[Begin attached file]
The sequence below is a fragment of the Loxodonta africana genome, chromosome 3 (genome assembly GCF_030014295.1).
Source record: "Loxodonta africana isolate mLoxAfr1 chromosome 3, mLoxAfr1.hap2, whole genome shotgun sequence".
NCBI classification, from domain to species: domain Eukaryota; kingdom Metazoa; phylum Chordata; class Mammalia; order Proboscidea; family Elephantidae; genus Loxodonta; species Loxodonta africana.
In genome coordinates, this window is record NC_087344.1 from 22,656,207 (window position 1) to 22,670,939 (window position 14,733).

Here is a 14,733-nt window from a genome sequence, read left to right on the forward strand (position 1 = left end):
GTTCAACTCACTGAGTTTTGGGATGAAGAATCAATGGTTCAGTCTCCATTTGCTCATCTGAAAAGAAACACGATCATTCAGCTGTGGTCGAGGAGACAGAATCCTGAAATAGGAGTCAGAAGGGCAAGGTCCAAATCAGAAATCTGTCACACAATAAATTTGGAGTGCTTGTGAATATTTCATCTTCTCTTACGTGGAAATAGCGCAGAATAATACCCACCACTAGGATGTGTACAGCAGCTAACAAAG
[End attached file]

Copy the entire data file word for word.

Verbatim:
The sequence below is a fragment of the Loxodonta africana genome, chromosome 3 (genome assembly GCF_030014295.1).
Source record: "Loxodonta africana isolate mLoxAfr1 chromosome 3, mLoxAfr1.hap2, whole genome shotgun sequence".
NCBI classification, from domain to species: domain Eukaryota; kingdom Metazoa; phylum Chordata; class Mammalia; order Proboscidea; family Elephantidae; genus Loxodonta; species Loxodonta africana.
In genome coordinates, this window is record NC_087344.1 from 22,656,207 (window position 1) to 22,670,939 (window position 14,733).

Here is a 14,733-nt window from a genome sequence, read left to right on the forward strand (position 1 = left end):
GTTCAACTCACTGAGTTTTGGGATGAAGAATCAATGGTTCAGTCTCCATTTGCTCATCTGAAAAGAAACACGATCATTCAGCTGTGGTCGAGGAGACAGAATCCTGAAATAGGAGTCAGAAGGGCAAGGTCCAAATCAGAAATCTGTCACACAATAAATTTGGAGTGCTTGTGAATATTTCATCTTCTCTTACGTGGAAATAGCGCAGAATAATACCCACCACTAGGATGTGTACAGCAGCTAACAAAG